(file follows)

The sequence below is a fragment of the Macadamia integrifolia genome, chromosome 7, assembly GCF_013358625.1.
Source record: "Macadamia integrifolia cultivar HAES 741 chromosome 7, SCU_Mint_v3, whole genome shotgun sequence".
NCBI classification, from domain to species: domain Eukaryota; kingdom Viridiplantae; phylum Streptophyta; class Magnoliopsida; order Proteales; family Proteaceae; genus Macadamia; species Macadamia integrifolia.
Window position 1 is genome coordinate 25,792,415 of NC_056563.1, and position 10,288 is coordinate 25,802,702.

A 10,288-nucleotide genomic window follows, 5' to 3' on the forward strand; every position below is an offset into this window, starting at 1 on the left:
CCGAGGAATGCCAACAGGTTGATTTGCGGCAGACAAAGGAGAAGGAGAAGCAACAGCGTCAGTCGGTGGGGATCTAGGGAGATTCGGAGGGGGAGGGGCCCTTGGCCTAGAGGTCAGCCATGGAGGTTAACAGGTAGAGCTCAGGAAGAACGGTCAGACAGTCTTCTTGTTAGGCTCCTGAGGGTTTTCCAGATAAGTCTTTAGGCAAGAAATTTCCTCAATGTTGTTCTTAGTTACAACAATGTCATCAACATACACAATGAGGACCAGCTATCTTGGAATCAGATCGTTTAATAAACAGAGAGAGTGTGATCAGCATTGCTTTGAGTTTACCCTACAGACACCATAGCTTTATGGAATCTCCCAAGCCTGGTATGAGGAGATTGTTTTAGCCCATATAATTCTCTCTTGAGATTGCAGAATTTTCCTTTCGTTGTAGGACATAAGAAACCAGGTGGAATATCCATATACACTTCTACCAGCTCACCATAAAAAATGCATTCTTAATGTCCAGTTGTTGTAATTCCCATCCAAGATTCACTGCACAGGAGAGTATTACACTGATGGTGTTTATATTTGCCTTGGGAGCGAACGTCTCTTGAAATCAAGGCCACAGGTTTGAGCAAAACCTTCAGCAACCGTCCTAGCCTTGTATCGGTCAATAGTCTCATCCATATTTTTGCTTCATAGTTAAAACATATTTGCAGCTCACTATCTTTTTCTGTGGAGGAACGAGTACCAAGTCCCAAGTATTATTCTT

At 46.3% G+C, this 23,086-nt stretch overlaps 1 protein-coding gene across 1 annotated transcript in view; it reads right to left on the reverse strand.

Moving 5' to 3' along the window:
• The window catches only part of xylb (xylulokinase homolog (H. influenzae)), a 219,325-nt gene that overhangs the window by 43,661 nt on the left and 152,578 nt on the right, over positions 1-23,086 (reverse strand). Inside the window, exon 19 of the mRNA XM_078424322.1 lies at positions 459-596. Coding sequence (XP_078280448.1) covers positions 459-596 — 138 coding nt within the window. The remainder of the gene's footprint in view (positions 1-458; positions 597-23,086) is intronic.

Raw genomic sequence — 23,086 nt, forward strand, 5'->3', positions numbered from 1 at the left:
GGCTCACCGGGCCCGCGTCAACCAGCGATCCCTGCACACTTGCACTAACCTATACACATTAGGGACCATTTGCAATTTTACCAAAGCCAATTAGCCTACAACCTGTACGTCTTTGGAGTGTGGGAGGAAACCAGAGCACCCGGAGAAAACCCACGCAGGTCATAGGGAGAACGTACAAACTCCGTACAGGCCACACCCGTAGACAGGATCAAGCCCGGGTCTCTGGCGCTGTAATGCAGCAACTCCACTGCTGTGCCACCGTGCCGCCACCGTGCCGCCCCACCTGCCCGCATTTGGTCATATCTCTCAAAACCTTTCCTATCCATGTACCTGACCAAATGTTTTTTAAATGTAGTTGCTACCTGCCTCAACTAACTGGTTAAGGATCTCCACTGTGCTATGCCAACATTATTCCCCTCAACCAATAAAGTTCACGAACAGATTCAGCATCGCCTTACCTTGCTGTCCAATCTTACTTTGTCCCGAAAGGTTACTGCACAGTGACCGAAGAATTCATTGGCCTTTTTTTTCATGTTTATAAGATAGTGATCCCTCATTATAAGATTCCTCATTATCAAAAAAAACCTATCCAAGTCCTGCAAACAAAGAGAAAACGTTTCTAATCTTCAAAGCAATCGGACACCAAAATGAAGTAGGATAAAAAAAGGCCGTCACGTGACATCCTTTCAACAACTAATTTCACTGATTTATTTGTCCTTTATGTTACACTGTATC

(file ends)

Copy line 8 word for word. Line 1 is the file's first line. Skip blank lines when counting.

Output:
Moving 5' to 3' along the window: